Overview

Comprehensive Description

Comments

This is the most common Gooseberry in Illinois (excluding cultivated forms). Like many other Gooseberries, it is a rather spiny shrub with palmately cleft leaves and odd drooping flowers. Missouri Gooseberry differs from Ribes cynosbati (Prickly Gooseberry), a less common species in Illinois, by the smooth surface of its berries; the latter has berries with a conspicuously prickly surface. The leaf bases of Prickly Gooseberry are usually more cordate than those of Missouri Gooseberry, and the stamens of its flowers are not exerted beyond the tubular calyx. Another species, Ribes hirtellum (Northern Gooseberry), is restricted to northern Illinois. This species has yellowish green flowers with tubular calyxes that are more broad, and its exerted stamens are up to twice the length of the corollas. Missouri Gooseberry has flowers that are more or less white; they have narrow tubular calyxes with exerted stamens that are at least twice the length of the calyx tubes (excluding their lobes). The branches of Missouri Gooseberry are usually more thorny than those of Northern Gooseberry; the larger thorns of the former are ½" or more in length, while the thorns of the latter are less than ½" in length.
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Description

This native woody shrub is about 2-4' tall, branching occasionally. Young branches are green, but older branches become grey or brown and woody. The branches have two different kinds of thorns
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Distribution

National Distribution

Canada

Origin: Exotic

Regularity: Regularly occurring

Currently: Unknown/Undetermined

Confidence: Confident

United States

Origin: Native

Regularity: Regularly occurring

Currently: Present

Confidence: Confident

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Range and Habitat in Illinois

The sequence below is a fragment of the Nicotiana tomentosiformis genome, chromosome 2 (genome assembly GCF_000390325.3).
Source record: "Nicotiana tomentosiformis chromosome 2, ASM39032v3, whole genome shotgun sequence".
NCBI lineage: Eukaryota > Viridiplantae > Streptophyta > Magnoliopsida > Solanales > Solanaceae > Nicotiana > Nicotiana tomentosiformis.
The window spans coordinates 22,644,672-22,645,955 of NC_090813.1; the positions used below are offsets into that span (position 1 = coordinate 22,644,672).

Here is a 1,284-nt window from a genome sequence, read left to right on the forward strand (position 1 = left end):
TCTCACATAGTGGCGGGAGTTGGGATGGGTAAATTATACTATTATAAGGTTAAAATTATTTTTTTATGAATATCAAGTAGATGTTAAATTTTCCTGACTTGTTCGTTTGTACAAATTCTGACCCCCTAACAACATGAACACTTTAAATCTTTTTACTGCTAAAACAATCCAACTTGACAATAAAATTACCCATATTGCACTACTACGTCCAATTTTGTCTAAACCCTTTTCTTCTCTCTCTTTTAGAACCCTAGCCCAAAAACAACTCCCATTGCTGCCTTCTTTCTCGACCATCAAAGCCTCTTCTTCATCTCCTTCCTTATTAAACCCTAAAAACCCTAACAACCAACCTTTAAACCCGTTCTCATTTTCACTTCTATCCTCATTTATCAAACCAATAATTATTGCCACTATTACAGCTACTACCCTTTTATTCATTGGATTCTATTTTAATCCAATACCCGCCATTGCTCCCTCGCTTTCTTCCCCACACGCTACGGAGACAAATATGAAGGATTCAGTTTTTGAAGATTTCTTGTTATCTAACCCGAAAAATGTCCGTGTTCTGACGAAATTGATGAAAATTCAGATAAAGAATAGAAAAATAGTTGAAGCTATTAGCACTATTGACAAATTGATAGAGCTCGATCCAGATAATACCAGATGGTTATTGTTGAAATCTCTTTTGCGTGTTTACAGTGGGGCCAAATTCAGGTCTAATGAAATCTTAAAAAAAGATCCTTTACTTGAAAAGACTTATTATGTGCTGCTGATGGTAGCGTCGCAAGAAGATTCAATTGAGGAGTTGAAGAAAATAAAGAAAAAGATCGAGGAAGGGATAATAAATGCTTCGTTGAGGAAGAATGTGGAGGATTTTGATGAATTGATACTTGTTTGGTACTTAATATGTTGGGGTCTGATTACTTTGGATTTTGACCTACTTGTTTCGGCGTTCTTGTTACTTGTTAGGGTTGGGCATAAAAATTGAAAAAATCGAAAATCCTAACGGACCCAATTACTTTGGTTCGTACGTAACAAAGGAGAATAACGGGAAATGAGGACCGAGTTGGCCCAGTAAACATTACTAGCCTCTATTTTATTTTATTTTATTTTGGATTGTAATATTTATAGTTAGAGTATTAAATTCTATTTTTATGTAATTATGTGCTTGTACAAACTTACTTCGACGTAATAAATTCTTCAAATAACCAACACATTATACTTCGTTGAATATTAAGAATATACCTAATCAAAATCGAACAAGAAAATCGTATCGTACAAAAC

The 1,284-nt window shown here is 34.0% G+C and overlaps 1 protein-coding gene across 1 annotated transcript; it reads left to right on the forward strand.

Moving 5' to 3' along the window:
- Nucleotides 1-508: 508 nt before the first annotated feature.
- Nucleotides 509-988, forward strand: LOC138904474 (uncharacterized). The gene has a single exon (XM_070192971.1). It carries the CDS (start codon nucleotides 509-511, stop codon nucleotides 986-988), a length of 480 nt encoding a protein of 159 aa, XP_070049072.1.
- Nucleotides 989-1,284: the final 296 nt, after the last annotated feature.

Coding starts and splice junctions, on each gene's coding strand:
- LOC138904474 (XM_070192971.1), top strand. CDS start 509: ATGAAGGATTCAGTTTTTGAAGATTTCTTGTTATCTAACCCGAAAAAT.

Missouri Gooseberry is occasional to locally common in central, northern, and SW Illinois, but it is absent in the SE and south-central areas of the state (see Distribution Map). Habitats include mesic to dry open woodlands, savannas, woodland borders, thickets, powerline clearances and small meadows in wooded areas, abandoned fields, and partially shaded fence rows. Occasional disturbance is beneficial if it removes some of the overhead tree canopy. Faunal Associations
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Localities documented in Tropicos sources

Grossularia missouriensis (Nutt.) Coville & Britton:
United States (North America)

Note: This information is based on publications available through Tropicos and may not represent the entire distribution. Tropicos does not categorize distributions as native or non-native.
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Localities documented in Tropicos sources

Ribes missouriense var. ozarkanum Fassett:
United States (North America)

Note: This information is based on publications available through Tropicos and may not represent the entire distribution. Tropicos does not categorize distributions as native or non-native.
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Localities documented in Tropicos sources

Ribes missouriense Nutt.:
United States (North America)

Note: This information is based on publications available through Tropicos and may not represent the entire distribution. Tropicos does not categorize distributions as native or non-native.
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Physical Description

Type Information

Isotype for Ribes missouriense var. ozarkanum Fassett
Catalog Number: US 2216371
Collection: Smithsonian Institution, National Museum of Natural History, Department of Botany
Preparation: Pressed specimen
Collector(s): N. C. Fassett
Year Collected: 1936
Locality: Near White Plain River, Goshen., Washington, Arkansas, United States, North America
  • Isotype: Fassett, N. C. 1937. Rhodora. 39: 377.
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Ecology

Habitat

Range and Habitat in Illinois

Missouri Gooseberry is occasional to locally common in central, northern, and SW Illinois, but it is absent in the SE and south-central areas of the state (see Distribution Map). Habitats include mesic to dry open woodlands, savannas, woodland borders, thickets, powerline clearances and small meadows in wooded areas, abandoned fields, and partially shaded fence rows. Occasional disturbance is beneficial if it removes some of the overhead tree canopy. Faunal Associations
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Associations

Flower-Visiting Insects of Missouri Gooseberry in Illinois

Ribes missouriense (Missouri Gooseberry)